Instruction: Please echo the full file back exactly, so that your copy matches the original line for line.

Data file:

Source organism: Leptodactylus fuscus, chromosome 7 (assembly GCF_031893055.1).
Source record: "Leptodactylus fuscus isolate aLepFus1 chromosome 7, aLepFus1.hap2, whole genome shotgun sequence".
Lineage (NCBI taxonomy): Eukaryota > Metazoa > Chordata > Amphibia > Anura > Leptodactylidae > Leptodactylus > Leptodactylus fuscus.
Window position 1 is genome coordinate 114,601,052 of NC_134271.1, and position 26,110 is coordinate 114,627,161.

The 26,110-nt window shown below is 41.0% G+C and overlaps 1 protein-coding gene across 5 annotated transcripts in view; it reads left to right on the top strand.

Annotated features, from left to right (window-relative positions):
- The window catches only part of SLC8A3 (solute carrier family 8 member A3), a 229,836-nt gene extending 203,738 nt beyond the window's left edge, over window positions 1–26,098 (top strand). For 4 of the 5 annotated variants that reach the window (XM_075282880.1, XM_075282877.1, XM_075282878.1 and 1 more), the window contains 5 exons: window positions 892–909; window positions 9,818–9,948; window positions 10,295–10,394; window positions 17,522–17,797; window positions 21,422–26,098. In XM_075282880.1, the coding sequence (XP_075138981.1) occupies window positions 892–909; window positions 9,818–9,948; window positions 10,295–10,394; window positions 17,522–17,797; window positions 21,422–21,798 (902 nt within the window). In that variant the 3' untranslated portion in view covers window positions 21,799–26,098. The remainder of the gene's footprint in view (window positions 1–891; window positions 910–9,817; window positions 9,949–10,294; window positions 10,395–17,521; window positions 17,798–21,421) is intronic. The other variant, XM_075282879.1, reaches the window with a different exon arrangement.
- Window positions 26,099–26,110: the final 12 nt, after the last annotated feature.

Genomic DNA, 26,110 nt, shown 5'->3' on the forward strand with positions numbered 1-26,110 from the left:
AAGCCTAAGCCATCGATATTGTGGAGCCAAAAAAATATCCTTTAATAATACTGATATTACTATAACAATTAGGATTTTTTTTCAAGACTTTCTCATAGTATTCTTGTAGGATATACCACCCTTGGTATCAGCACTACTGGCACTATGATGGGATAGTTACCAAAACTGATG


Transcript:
Source organism: Leptodactylus fuscus, chromosome 7 (assembly GCF_031893055.1).
Source record: "Leptodactylus fuscus isolate aLepFus1 chromosome 7, aLepFus1.hap2, whole genome shotgun sequence".
Lineage (NCBI taxonomy): Eukaryota > Metazoa > Chordata > Amphibia > Anura > Leptodactylidae > Leptodactylus > Leptodactylus fuscus.
Window position 1 is genome coordinate 114,601,052 of NC_134271.1, and position 26,110 is coordinate 114,627,161.

The 26,110-nt window shown below is 41.0% G+C and overlaps 1 protein-coding gene across 5 annotated transcripts in view; it reads left to right on the top strand.

Annotated features, from left to right (window-relative positions):
- The window catches only part of SLC8A3 (solute carrier family 8 member A3), a 229,836-nt gene extending 203,738 nt beyond the window's left edge, over window positions 1–26,098 (top strand). For 4 of the 5 annotated variants that reach the window (XM_075282880.1, XM_075282877.1, XM_075282878.1 and 1 more), the window contains 5 exons: window positions 892–909; window positions 9,818–9,948; window positions 10,295–10,394; window positions 17,522–17,797; window positions 21,422–26,098. In XM_075282880.1, the coding sequence (XP_075138981.1) occupies window positions 892–909; window positions 9,818–9,948; window positions 10,295–10,394; window positions 17,522–17,797; window positions 21,422–21,798 (902 nt within the window). In that variant the 3' untranslated portion in view covers window positions 21,799–26,098. The remainder of the gene's footprint in view (window positions 1–891; window positions 910–9,817; window positions 9,949–10,294; window positions 10,395–17,521; window positions 17,798–21,421) is intronic. The other variant, XM_075282879.1, reaches the window with a different exon arrangement.
- Window positions 26,099–26,110: the final 12 nt, after the last annotated feature.

Genomic DNA, 26,110 nt, shown 5'->3' on the forward strand with positions numbered 1-26,110 from the left:
AAGCCTAAGCCATCGATATTGTGGAGCCAAAAAAATATCCTTTAATAATACTGATATTACTATAACAATTAGGATTTTTTTTCAAGACTTTCTCATAGTATTCTTGTAGGATATACCACCCTTGGTATCAGCACTACTGGCACTATGATGGGATAGTTACCAAAACTGATG